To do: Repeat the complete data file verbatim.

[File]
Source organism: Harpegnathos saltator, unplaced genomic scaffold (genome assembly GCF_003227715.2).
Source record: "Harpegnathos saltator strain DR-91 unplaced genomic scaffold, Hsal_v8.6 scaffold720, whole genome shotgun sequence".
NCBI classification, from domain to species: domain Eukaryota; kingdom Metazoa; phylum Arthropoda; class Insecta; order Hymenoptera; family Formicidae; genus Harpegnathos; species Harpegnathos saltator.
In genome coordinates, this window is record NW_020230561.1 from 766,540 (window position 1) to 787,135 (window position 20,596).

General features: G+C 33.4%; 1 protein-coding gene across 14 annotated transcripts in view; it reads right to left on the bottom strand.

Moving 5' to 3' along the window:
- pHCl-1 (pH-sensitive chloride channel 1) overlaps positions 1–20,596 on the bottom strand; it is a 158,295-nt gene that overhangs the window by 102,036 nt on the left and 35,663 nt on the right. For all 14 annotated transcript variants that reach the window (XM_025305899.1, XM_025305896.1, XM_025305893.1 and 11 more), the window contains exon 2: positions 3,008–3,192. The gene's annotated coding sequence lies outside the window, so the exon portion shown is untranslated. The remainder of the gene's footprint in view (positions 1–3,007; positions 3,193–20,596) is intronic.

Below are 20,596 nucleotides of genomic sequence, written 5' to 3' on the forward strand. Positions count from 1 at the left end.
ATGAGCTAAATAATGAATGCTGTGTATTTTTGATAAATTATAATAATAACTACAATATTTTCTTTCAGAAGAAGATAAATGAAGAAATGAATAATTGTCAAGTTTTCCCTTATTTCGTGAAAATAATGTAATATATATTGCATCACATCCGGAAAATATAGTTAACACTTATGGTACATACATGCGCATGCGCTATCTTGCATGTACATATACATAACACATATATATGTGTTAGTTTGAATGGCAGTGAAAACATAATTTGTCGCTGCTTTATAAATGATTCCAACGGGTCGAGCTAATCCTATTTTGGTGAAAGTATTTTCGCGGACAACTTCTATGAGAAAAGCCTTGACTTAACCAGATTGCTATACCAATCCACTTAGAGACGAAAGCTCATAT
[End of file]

Source organism: Harpegnathos saltator, unplaced genomic scaffold (genome assembly GCF_003227715.2).
Source record: "Harpegnathos saltator strain DR-91 unplaced genomic scaffold, Hsal_v8.6 scaffold720, whole genome shotgun sequence".
NCBI classification, from domain to species: domain Eukaryota; kingdom Metazoa; phylum Arthropoda; class Insecta; order Hymenoptera; family Formicidae; genus Harpegnathos; species Harpegnathos saltator.
In genome coordinates, this window is record NW_020230561.1 from 766,540 (window position 1) to 787,135 (window position 20,596).

General features: G+C 33.4%; 1 protein-coding gene across 14 annotated transcripts in view; it reads right to left on the bottom strand.

Moving 5' to 3' along the window:
- pHCl-1 (pH-sensitive chloride channel 1) overlaps positions 1–20,596 on the bottom strand; it is a 158,295-nt gene that overhangs the window by 102,036 nt on the left and 35,663 nt on the right. For all 14 annotated transcript variants that reach the window (XM_025305899.1, XM_025305896.1, XM_025305893.1 and 11 more), the window contains exon 2: positions 3,008–3,192. The gene's annotated coding sequence lies outside the window, so the exon portion shown is untranslated. The remainder of the gene's footprint in view (positions 1–3,007; positions 3,193–20,596) is intronic.

Below are 20,596 nucleotides of genomic sequence, written 5' to 3' on the forward strand. Positions count from 1 at the left end.
ATGAGCTAAATAATGAATGCTGTGTATTTTTGATAAATTATAATAATAACTACAATATTTTCTTTCAGAAGAAGATAAATGAAGAAATGAATAATTGTCAAGTTTTCCCTTATTTCGTGAAAATAATGTAATATATATTGCATCACATCCGGAAAATATAGTTAACACTTATGGTACATACATGCGCATGCGCTATCTTGCATGTACATATACATAACACATATATATGTGTTAGTTTGAATGGCAGTGAAAACATAATTTGTCGCTGCTTTATAAATGATTCCAACGGGTCGAGCTAATCCTATTTTGGTGAAAGTATTTTCGCGGACAACTTCTATGAGAAAAGCCTTGACTTAACCAGATTGCTATACCAATCCACTTAGAGACGAAAGCTCATAT